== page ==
Cisco Targets Data Center Monitoring With Tetration Analytics

June 16, 2016
Cisco sees an opportunity in the crowded market for data center management tools, and has introduced Tetration, a solution that combines hardware, software, analytics and machine learning to provide better visibility into the data center.

NEW YORK – Cisco has entered the data center monitoring market with Tetration, a solution that combines hardware, software, analytics and machine learning. The new offering seeks to provide greater visibility into what’s happening inside the data center, with monitoring and security features to help enterprises, governments and service providers get their arms around the challenges inside their networks.

Cisco clearly sees an opportunity in the crowded market for data center management tools, including tools offered by hardware vendors, software companies and service providers. The problems targeted by Tetration are not new ones, CEO Chuck Robbins said Cisco can bring something new to the table.

“There are products in the marketplace that do pieces of this, or have ambitions to do this,” said Robbins, who spoke at a press event atop One World Trade Center in New York. “Many companies, from global giants to inspired startups, have tackled data center visibility with different tools, and they’ve managed to deliver bits and pieces of the solution. But we believe no one has the comprehensive, end-to-end solution for the data center that we’ve developed.”

Monitoring Plus Analytics

Monitoring is a key ingredient of many existing data center infrastructure management (DCIM) products. Cisco doesn’t describe Tetration as a DCIM tool, but rather as a suite offering both device management and analytics. It’s billed as an open platform that can work with many existing software and monitoring solutions being used by data center operators.

A key challenge is how enterprises track and manage the exploding volume of data from their applications. With its dominant position in the networking business, Cisco believes it is uniquely qualified to provide visibility into the massive flow of packets through data centers and across the Internet.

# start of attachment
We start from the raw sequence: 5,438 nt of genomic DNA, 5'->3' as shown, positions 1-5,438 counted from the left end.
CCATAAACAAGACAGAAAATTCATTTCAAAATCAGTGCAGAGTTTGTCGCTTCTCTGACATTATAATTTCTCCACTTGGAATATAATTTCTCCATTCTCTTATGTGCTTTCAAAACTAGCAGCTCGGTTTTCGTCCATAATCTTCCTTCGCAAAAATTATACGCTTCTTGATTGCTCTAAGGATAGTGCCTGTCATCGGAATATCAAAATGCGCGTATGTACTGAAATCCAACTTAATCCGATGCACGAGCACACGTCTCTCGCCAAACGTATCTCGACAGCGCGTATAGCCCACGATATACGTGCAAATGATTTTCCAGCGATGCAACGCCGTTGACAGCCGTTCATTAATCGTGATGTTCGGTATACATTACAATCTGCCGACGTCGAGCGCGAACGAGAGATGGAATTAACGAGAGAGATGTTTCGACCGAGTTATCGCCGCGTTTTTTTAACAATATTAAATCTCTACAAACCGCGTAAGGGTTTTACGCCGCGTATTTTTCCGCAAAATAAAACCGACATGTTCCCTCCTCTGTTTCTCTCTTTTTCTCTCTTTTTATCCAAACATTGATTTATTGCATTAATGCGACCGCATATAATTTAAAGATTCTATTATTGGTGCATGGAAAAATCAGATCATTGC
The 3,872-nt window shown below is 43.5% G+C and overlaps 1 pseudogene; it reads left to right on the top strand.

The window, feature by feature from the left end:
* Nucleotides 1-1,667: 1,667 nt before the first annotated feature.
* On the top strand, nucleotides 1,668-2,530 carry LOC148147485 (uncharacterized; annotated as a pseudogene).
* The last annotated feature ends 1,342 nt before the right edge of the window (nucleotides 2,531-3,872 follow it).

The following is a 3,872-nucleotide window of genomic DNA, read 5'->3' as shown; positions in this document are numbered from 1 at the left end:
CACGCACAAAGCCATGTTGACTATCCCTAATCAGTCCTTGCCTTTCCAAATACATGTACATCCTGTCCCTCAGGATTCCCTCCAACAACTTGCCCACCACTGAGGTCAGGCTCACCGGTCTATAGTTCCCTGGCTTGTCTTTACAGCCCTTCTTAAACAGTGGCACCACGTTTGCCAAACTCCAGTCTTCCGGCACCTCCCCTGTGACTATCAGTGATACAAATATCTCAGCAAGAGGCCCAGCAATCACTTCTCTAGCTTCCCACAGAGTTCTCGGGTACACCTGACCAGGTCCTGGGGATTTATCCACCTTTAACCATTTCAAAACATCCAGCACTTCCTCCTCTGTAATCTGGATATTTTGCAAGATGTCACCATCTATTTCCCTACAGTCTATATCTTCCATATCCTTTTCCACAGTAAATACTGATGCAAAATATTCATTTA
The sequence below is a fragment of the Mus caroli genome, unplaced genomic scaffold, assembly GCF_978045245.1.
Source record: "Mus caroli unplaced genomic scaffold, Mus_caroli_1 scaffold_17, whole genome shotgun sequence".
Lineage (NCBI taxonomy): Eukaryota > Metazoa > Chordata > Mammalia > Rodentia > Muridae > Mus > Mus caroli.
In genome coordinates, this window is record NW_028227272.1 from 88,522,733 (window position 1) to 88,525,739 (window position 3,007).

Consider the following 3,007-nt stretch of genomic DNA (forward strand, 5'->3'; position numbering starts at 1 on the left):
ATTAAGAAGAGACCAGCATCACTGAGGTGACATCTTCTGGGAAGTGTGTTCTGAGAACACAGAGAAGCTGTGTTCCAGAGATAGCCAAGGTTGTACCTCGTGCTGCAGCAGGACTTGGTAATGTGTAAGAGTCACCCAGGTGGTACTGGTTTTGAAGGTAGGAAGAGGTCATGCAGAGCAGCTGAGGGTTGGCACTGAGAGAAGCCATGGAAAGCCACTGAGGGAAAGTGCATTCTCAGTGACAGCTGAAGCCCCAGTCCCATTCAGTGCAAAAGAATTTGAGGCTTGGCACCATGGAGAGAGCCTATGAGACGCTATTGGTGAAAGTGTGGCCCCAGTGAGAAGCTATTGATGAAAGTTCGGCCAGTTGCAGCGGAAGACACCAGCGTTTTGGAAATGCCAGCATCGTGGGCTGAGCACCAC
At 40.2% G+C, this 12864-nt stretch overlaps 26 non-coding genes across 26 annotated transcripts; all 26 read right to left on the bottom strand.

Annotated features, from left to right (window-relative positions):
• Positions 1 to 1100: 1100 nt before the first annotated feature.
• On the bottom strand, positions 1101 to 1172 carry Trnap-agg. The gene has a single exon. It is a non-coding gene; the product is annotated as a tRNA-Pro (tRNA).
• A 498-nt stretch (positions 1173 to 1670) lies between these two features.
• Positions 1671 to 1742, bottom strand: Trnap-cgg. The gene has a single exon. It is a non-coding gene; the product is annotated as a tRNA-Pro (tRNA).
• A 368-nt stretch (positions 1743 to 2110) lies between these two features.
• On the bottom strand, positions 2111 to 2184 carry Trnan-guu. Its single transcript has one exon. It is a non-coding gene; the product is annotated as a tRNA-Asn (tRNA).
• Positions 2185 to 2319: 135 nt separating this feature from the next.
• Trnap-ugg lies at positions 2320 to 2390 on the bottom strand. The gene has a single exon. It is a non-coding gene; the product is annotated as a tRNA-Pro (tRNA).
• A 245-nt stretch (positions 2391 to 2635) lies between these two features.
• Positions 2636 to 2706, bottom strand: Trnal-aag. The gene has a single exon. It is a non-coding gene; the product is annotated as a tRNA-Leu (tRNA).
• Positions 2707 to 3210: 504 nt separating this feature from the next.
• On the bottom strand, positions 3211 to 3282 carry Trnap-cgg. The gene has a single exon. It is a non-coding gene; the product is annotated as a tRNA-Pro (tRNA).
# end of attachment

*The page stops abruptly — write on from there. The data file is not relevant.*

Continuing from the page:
“The network is the best vantage point, because the network sees everything and the network never lies,” said Ish Limkakeng, Vice President of Marketing at Cisco’s Insieme business unit.

How Tetration Works

The Tetration Analytics platform consists of three elements – sensors that collect data from servers and switches, a Cisco hardware appliance housing the analytics engine, and a web-based user interface. Through continuous monitoring, analysis, and reporting, Cisco says Tetration can provide IT managers with a deeper understanding of their data centers.

Cisco’s pitch focuses on the importance of granular, real-time analytics.

Software sensors are installed on end hosts, which can be either virtual machine or bare metal servers. In the initial Tetration release, which will be available in July, software sensors support Linux and Windows server hosts (including the Red Hat Enterprise Server, CentOS and Ubuntu Linux distributions, as well as Microsoft Windows Server 2008 and 2012), while hardware sensors are embedded in the ASICs of Cisco Nexus 9200-X and Nexus 9300-EX network switches to collect flow data at line rate from all the ports.

The Tetration Analytics platform is designed to live in a single rack deployed in a customer data center, packed with 36 Cisco UCS servers and three Nexus 9372PX switches. Cisco will pre-wire the servers and switches, install the software and roll the rack onto the floor. While it’s billed as a “one-touch” appliance, Cisco is also offering consulting services for users to customize Tetration to their requirements. Each license covers 5,000 end points or up to 1 million unique flow events per second.

It’s a solution designed for data center that can handle significant power density. The single-rack Tetration Analytics system requires 22.5 kW of power capacity, but also can be deployed across two racks using 11.25kW per rack.